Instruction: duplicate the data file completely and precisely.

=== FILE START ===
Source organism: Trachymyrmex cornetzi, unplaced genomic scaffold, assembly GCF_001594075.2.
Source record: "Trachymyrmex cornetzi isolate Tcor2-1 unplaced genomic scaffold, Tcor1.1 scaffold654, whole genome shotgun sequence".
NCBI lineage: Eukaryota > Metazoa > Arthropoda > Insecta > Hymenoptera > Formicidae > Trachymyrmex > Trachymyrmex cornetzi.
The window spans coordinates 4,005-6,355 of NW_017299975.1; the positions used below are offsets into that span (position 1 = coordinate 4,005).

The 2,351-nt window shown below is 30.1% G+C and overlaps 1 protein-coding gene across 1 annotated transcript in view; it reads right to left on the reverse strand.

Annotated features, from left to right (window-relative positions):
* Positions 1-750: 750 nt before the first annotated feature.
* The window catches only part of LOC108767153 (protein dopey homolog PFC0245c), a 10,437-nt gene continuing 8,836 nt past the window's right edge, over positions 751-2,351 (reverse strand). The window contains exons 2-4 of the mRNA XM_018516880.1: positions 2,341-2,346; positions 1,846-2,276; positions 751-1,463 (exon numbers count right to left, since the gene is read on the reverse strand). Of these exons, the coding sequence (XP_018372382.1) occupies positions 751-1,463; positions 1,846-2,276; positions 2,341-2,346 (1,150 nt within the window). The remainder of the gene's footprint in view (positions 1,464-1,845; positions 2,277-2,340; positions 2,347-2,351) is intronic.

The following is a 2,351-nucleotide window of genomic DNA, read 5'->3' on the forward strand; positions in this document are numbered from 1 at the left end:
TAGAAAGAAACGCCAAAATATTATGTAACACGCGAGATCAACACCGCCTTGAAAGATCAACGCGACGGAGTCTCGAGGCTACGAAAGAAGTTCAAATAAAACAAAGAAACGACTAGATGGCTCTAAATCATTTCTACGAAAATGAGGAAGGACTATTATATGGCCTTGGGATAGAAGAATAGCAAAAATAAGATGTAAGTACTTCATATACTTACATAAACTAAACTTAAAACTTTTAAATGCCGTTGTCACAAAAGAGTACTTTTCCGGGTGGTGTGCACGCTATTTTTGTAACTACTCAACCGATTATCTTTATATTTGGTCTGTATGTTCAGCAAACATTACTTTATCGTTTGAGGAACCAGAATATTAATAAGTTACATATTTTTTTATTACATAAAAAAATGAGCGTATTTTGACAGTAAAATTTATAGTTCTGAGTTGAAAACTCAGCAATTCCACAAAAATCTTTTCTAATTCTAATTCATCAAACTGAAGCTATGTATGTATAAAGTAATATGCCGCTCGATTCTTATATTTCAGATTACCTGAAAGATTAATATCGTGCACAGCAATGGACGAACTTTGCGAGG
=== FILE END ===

Source organism: Trachymyrmex cornetzi, unplaced genomic scaffold, assembly GCF_001594075.2.
Source record: "Trachymyrmex cornetzi isolate Tcor2-1 unplaced genomic scaffold, Tcor1.1 scaffold654, whole genome shotgun sequence".
NCBI lineage: Eukaryota > Metazoa > Arthropoda > Insecta > Hymenoptera > Formicidae > Trachymyrmex > Trachymyrmex cornetzi.
The window spans coordinates 4,005-6,355 of NW_017299975.1; the positions used below are offsets into that span (position 1 = coordinate 4,005).

The 2,351-nt window shown below is 30.1% G+C and overlaps 1 protein-coding gene across 1 annotated transcript in view; it reads right to left on the reverse strand.

Annotated features, from left to right (window-relative positions):
* Positions 1-750: 750 nt before the first annotated feature.
* The window catches only part of LOC108767153 (protein dopey homolog PFC0245c), a 10,437-nt gene continuing 8,836 nt past the window's right edge, over positions 751-2,351 (reverse strand). The window contains exons 2-4 of the mRNA XM_018516880.1: positions 2,341-2,346; positions 1,846-2,276; positions 751-1,463 (exon numbers count right to left, since the gene is read on the reverse strand). Of these exons, the coding sequence (XP_018372382.1) occupies positions 751-1,463; positions 1,846-2,276; positions 2,341-2,346 (1,150 nt within the window). The remainder of the gene's footprint in view (positions 1,464-1,845; positions 2,277-2,340; positions 2,347-2,351) is intronic.

The following is a 2,351-nucleotide window of genomic DNA, read 5'->3' on the forward strand; positions in this document are numbered from 1 at the left end:
TAGAAAGAAACGCCAAAATATTATGTAACACGCGAGATCAACACCGCCTTGAAAGATCAACGCGACGGAGTCTCGAGGCTACGAAAGAAGTTCAAATAAAACAAAGAAACGACTAGATGGCTCTAAATCATTTCTACGAAAATGAGGAAGGACTATTATATGGCCTTGGGATAGAAGAATAGCAAAAATAAGATGTAAGTACTTCATATACTTACATAAACTAAACTTAAAACTTTTAAATGCCGTTGTCACAAAAGAGTACTTTTCCGGGTGGTGTGCACGCTATTTTTGTAACTACTCAACCGATTATCTTTATATTTGGTCTGTATGTTCAGCAAACATTACTTTATCGTTTGAGGAACCAGAATATTAATAAGTTACATATTTTTTTATTACATAAAAAAATGAGCGTATTTTGACAGTAAAATTTATAGTTCTGAGTTGAAAACTCAGCAATTCCACAAAAATCTTTTCTAATTCTAATTCATCAAACTGAAGCTATGTATGTATAAAGTAATATGCCGCTCGATTCTTATATTTCAGATTACCTGAAAGATTAATATCGTGCACAGCAATGGACGAACTTTGCGAGG